The Pentagon's Exploding Guns, By the Numbers
We crunched key data behind the US military shipping thousands of defective gun parts to troops for years, and knowing about it.
Graphic: Rodney Hazard/Sarah MacReading/Colin Snyder
The US military sent thousands of deficient machine gun parts to soldiers and Marines at war in Iraq and Afghanistan, and the Pentagon knew for years that defective parts, which can cause guns to explode, were being shipped to troops.
Investigative journalist Damien Spleeters spent a year obtaining previously unrevealed documents through the Freedom of Information Act, reviewing thousands of pages of Department of Defense audits, studies, quality deficiency reports, contracts and correspondence, and court records related to this issue. He also interviewed dozens of current and former military officials and manufacturers' employees, quality control and weapons experts, and veterans, including an Army soldier whose machine gun blew up on him on the Fourth of July 2010 while stationed in Afghanistan.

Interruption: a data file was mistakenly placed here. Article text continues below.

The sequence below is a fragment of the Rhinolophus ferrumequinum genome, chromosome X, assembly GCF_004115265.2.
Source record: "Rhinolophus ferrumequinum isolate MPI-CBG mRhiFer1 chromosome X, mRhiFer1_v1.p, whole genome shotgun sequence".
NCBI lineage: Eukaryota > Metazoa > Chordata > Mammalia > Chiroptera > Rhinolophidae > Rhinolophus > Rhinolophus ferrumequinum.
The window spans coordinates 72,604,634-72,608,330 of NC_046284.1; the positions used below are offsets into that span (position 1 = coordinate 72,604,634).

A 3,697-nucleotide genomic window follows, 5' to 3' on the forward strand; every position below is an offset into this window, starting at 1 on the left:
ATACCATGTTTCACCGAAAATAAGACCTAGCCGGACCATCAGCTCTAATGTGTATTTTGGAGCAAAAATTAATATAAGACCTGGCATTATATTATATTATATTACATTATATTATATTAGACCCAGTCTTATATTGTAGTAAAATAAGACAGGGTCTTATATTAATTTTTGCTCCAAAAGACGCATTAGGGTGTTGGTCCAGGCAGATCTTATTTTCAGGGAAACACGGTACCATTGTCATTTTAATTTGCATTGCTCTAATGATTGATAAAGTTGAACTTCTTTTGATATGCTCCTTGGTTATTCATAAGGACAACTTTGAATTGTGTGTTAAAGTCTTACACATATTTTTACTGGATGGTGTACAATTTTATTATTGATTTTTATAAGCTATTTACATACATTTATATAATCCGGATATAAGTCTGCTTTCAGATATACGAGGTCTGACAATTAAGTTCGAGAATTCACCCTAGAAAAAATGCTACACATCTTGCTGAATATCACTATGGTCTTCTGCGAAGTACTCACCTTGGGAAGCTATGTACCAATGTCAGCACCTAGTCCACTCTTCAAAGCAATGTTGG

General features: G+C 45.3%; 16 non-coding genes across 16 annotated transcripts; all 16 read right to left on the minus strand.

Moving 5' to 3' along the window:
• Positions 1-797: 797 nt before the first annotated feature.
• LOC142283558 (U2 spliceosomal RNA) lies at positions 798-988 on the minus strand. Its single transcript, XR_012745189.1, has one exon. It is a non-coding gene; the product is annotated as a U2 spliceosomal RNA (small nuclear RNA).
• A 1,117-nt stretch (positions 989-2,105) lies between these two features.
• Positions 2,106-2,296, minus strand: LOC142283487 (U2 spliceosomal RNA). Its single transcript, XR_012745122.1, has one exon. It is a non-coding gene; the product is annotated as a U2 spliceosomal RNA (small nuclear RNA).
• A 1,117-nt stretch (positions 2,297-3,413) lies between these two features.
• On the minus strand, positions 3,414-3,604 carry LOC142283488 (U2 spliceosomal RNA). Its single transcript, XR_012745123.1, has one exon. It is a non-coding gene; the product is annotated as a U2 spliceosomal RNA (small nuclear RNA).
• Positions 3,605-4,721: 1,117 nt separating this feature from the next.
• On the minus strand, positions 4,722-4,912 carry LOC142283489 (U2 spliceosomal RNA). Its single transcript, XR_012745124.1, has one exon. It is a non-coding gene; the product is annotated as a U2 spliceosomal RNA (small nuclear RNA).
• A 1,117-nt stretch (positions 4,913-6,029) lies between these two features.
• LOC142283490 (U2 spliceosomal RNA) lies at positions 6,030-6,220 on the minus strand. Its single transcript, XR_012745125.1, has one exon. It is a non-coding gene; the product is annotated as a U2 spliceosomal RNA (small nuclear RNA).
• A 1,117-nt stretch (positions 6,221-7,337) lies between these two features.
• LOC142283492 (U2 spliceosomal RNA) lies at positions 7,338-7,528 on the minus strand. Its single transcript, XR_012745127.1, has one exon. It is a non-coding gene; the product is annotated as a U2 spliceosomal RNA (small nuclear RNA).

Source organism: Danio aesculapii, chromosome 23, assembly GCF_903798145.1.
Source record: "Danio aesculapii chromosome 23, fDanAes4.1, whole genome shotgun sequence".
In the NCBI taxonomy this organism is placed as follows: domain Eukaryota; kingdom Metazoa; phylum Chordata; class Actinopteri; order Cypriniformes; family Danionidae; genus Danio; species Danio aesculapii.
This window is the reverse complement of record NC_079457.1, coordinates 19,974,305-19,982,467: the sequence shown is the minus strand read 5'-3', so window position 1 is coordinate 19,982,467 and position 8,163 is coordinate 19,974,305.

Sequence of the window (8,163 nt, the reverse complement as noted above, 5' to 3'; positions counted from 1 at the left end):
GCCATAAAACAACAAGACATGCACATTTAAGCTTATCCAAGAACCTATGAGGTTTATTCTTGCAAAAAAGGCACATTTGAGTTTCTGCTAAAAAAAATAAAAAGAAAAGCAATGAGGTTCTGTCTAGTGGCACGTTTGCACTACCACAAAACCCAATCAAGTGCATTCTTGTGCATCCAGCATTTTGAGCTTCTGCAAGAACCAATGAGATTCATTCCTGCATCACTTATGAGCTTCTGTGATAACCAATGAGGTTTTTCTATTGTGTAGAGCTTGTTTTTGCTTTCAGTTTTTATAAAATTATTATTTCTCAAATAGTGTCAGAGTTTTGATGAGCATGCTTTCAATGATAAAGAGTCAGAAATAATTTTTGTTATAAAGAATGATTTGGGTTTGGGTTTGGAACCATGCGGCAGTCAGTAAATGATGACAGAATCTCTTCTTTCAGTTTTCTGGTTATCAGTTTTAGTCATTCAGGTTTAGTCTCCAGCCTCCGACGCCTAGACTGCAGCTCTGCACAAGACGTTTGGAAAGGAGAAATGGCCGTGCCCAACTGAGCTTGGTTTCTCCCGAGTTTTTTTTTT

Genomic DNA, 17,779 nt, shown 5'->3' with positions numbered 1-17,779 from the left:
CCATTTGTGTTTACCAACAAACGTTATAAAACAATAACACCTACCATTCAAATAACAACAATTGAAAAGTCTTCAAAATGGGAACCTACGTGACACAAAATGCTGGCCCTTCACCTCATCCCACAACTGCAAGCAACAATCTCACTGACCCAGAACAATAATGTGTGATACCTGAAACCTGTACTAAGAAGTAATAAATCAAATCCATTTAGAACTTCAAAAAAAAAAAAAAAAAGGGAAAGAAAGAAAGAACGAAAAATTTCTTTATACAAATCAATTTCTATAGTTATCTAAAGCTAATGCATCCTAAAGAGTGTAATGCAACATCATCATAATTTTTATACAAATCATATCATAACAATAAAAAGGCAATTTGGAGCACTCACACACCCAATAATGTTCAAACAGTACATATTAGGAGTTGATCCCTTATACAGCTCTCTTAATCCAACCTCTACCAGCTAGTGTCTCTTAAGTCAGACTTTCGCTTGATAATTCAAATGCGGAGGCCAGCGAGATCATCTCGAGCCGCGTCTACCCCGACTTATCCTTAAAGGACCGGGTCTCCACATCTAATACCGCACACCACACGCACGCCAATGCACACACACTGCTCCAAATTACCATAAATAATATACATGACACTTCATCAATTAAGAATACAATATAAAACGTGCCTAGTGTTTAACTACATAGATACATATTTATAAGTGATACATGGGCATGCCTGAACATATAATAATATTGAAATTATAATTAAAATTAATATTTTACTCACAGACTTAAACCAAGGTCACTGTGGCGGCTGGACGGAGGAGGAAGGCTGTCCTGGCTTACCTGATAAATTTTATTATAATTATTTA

Here's a sketch of key facts and figures from the story.
- machine guns
- Defense Logistics Agency
- When Big Guns Go Down